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Sep 27, Laina Turner rated it it was amazing. Loved the characters, especially lead hottie Raam! This was a fast paced read that had it all. Action, sex, mystery I would definitely recommend it. Sep 03, Randy rated it it was amazing. Raam Commoner has a client he doesn't like, but that he owes a great debt to because of the heart he got for Raam's father and all the medical expenses that went with it.
Russian billionaire Victor Viken grabs him up as he soon as he gets back from two years in Afghanistan as a government lawyer and reveals his new problem. His cruise ship line, Camelot Cruise, is being stalked by a serial killer known as Mr. It's been kept under wraps because there's no actual proof and the billionaire wa Raam Commoner has a client he doesn't like, but that he owes a great debt to because of the heart he got for Raam's father and all the medical expenses that went with it.
It's been kept under wraps because there's no actual proof and the billionaire wants it solved on the quiet. This begins a tense game between Commoner and P.
Kaymon Karl, who's been hired by the father of one of the missing girls, and the serial killer. That she's one of the most beautiful women Raam has ever seen, doesn't hurt. The killer outplays them at every step, leaving clues, but the pair get closer even so. Pretty interesting little thriller and a promising new series. Feb 04, Barbara Ebel rated it really liked it. There is good dialogue and some memorable scenes. Together they make a fun duo. His reasoning is far-fetched to justify his lack of reporting. However, the plot must go on! The author maintains a fluent pace with the storyline.
Jun 02, Bella rated it it was amazing.
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This nearly perfect summer beach read is a riveting tale of over-the-top revenge and murder on the high seas. Real-world headlines about the dangers of cruise ships pale in comparison to the problems suffered by Camelot Cruise Line in Common Enemy. Therefore, similarities between cultures can be found in the religious and theo-centric realm. Even seemingly clashing cultures can find common ground here. American heritage has a strong theo-centric basis. I recall, as a school-child, reciting daily "one nation, under God indivisible, with liberty and justice for all", as taught by the American Pledge of Allegiance.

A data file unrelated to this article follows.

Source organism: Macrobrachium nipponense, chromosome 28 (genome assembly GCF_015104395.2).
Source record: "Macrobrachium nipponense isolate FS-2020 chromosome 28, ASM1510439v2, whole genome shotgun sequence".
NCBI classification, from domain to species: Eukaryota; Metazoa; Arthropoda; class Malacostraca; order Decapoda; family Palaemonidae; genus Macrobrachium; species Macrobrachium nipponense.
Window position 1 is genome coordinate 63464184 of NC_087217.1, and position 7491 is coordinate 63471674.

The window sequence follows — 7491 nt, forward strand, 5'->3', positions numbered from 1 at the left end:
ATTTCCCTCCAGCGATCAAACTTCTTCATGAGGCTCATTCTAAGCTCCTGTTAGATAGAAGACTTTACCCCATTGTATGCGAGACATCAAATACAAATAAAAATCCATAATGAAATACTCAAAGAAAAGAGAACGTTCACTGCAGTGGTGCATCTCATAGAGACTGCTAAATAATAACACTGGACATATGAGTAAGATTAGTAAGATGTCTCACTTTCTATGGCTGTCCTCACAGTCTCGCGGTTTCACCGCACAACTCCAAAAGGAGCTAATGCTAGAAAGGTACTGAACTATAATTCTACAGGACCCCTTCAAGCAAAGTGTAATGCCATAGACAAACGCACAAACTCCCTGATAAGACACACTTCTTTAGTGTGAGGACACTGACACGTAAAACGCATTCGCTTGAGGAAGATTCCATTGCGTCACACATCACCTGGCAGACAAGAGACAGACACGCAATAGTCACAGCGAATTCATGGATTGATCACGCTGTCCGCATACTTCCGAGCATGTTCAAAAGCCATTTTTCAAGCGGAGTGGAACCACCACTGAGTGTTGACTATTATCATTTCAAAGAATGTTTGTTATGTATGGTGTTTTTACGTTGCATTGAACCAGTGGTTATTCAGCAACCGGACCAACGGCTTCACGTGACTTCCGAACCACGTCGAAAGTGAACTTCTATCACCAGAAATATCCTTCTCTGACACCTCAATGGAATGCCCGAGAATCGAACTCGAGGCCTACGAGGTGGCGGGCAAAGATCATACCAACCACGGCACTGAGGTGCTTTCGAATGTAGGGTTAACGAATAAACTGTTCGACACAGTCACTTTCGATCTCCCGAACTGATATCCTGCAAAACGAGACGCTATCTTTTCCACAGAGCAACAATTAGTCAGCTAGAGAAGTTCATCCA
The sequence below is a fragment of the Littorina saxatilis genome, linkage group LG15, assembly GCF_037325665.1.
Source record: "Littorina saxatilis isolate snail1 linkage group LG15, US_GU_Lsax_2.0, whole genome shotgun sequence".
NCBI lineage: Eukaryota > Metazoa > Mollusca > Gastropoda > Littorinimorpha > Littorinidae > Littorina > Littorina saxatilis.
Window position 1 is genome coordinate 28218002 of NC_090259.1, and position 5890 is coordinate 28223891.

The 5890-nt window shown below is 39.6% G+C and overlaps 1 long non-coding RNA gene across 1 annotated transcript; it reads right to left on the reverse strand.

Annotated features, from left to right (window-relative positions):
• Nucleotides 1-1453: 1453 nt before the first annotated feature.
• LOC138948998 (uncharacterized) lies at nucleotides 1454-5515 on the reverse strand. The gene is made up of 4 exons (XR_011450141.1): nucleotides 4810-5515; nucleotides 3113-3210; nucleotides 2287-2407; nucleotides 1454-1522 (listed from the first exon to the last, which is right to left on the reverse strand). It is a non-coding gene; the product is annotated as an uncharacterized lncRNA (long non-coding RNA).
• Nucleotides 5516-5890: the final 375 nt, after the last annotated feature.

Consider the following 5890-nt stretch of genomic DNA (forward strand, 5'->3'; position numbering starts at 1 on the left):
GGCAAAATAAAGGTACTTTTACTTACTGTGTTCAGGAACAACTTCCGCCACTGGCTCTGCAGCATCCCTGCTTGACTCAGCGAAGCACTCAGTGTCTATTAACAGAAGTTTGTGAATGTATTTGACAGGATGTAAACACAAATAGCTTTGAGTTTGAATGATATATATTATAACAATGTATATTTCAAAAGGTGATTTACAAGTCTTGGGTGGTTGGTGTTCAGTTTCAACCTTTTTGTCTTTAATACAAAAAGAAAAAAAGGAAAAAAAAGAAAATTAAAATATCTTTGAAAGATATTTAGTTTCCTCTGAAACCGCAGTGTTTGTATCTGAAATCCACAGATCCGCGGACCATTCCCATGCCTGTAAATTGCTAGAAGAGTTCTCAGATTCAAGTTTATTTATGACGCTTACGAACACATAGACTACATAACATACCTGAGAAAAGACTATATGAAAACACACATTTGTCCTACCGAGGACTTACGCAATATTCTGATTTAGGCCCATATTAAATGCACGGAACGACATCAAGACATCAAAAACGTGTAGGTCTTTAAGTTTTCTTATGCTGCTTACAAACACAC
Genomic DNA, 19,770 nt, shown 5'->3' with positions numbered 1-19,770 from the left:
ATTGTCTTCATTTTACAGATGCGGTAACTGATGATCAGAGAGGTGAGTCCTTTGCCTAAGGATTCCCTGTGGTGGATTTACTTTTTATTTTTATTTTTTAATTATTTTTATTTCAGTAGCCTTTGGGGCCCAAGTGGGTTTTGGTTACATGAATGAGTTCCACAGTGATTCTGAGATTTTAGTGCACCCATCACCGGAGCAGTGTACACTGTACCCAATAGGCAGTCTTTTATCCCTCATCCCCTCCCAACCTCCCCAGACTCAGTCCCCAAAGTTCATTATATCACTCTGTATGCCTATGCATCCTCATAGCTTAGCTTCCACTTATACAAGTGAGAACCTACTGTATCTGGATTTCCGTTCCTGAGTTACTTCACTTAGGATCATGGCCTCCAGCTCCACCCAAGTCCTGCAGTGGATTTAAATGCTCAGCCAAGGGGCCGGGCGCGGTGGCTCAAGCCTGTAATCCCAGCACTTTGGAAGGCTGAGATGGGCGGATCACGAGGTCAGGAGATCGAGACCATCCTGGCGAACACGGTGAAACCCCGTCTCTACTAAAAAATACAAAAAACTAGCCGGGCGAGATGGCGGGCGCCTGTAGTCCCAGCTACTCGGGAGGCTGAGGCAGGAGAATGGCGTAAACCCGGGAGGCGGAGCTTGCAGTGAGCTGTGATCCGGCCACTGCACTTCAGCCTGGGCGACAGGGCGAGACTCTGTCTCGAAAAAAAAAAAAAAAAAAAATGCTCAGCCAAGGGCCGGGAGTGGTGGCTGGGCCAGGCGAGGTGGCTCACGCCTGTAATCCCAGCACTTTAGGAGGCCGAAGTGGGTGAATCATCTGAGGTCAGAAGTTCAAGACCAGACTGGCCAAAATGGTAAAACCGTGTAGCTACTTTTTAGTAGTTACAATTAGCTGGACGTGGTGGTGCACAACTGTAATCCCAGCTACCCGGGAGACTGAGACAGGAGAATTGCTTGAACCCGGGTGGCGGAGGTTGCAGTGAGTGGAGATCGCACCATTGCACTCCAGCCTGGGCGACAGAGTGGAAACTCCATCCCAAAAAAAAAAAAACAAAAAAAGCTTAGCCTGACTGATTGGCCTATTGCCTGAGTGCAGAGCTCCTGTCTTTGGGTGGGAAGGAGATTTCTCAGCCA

This idea is precisely Qur'anic. Moreover, the sense that executive, legislative and judiciary institutions must be parochially neutral while at the same time acknowledging divinity and cultivating piety and sanctity, no matter what the outward form be it Christian or Buddhist or Islamic, etc , is in keeping with the operational understanding of governance as derived from Qur'anic principles. These principles were elaborated on and lived by Muhammad and his apostles. Though similarities can be drawn, the East has kept theo-centric principals closer to the surface of its cultures, while the West continually supports a more secular culture.